Saturday, January 17, 2015

"Hate speech"

I hate this article!

This might be the worst paragraph:

Speech that offends, insults, demeans, threatens, disrespects, incites hatred or violence, and/or violates basic human rights and freedoms has absolutely no place in even the freest society. In fact, it has no place in any free society, as bigotry is fundamentally anti-freedom by its very nature. The human right to freedom of speech must always be balanced against the human rights to dignity, respect, honor, non-discrimination, and freedom from hatred. Civilized countries consider hate speech to be among the most serious crimes around, with many countries even placing it on par with murder. In some countries, people are automatically declared guilty of hate speech and other hate crimes unless they can absolutely prove their innocence beyond any reasonable doubt. The principle of guilty until proven innocent may seem a bit harsh to some, but it makes sense when you consider how severe the crime of hate speech is – it is a crime that simply cannot be tolerated in a democracy. Hate speech is not merely speech, but is, in fact, a form of violence and the international community has established hate speech to be a form of violence many times. Hate speech doesn’t merely CAUSE violence. Hate speech IS violence.
What I'd like to know is: how does the author think government should deal with someone who says, "I hate men," or "Men are stupid"? I don't agree with those statements. They're hurtful, sexist, and offensive. But I don't want the government to stop people from saying them. And if government can't stop people from saying those things, it also can't stop people from making hateful statements about women, blacks, whites, gays, etc.

In the comments: some suspect the article was intended to be satirical. (But it's not very funny . . .)


LemmusLemmus said...

It might be a parody, I'm not sure. For example, countries that put hate speech on par with murder? Cooome on! Other portions of the article seem serious, though.

Grobstein said...

People certainly have terrible views, but this is so cartoonish it's a little hard to believe.

I'm sort of expecting someone to claim responsibility for the hoax, and I wonder what they'll say.

Grobstein said...

... I mean, I'm just going to present a basic roadmap for human rights legislation in the United States. By "human rights," I mean, Ban all of the following: ... 7. Speech that opposes any human rights. This would mean that anyone saying that hate speech shouldn’t be against the law would be prosecuted, since hate speech is universally recognized as an injustice and a human rights violation. ...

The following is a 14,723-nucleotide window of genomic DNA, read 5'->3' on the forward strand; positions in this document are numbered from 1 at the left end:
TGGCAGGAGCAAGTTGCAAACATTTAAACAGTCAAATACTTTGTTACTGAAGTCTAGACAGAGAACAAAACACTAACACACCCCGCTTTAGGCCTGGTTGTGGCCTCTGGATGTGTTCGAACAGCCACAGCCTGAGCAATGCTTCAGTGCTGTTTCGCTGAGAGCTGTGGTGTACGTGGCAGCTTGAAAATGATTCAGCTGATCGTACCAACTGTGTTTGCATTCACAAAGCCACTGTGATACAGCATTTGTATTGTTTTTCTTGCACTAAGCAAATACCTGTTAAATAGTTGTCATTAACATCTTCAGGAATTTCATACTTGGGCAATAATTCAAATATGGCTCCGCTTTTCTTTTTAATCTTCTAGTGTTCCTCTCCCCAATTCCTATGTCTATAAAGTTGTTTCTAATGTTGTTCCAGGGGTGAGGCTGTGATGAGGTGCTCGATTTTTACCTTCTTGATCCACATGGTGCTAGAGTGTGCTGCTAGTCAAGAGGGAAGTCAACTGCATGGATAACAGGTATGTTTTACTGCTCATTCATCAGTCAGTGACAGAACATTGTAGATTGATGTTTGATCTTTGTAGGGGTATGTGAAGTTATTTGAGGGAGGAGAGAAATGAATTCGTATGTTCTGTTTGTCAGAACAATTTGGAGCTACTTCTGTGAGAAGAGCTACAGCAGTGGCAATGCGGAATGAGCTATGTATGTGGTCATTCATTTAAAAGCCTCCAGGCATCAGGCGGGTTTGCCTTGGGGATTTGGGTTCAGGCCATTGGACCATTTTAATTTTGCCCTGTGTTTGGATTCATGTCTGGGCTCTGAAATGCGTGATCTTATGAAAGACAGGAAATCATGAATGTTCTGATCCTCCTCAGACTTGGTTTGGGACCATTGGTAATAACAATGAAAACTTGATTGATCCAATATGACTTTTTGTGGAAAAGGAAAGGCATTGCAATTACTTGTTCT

Now, Thought Catalog's market niche is writers who are too young to know better, so I guess this is on-brand for them. But I don't really believe it.

Have you found anyone defending the essay? All I've found are attacks on it. Although there are many leftish activists who I consider illiberal on speech, almost none would publicly go this far -- see especially item 7., which I reproduced above.

So I suspect this is not what it initially seems. It doesn't really read like satire, though. For example, I don't think it's funny.

My speculation is that it's intended to help discredit (less extreme) views in the same general neighborhood. Real examples of the anti-speech left will never use a term like "re-education facility" to describe their policies, no matter the substance. "Reeducation facility" is the kind of rhetoric opponents of speech regulation deploy (because of the negative association with Maoist tactics). Tanya Cohen uses this rhetoric over and over again.

Conclusion: Tanya Cohen is the kind of anti-speech leftist that opponents of the left would like to debate, because she's an insane boogeyman who wears her fascism on her sleeve. Further conclusion: Tanya Cohen is a creation of her putative ideological opponents, just a foil, not a real person.

I'm not sure but that's what I think.

If I'm right, this is not a Sokal hoax situation -- revealing Cohen's origin would not benefit her creators, so they might not tell us what they've done. (If Cohen's essays were enthusiastically adopted by left media, then a hoaxer might gain by revealing her. But that doesn't seem to be happening.)

Richard Lawrence Cohen said...

Anything can be labeled as violent if you're sensitive enough, as in Fran Lebowitz's great line from the 1970s, "Your right to wear a lime green leisure suit ends where it meets my eye."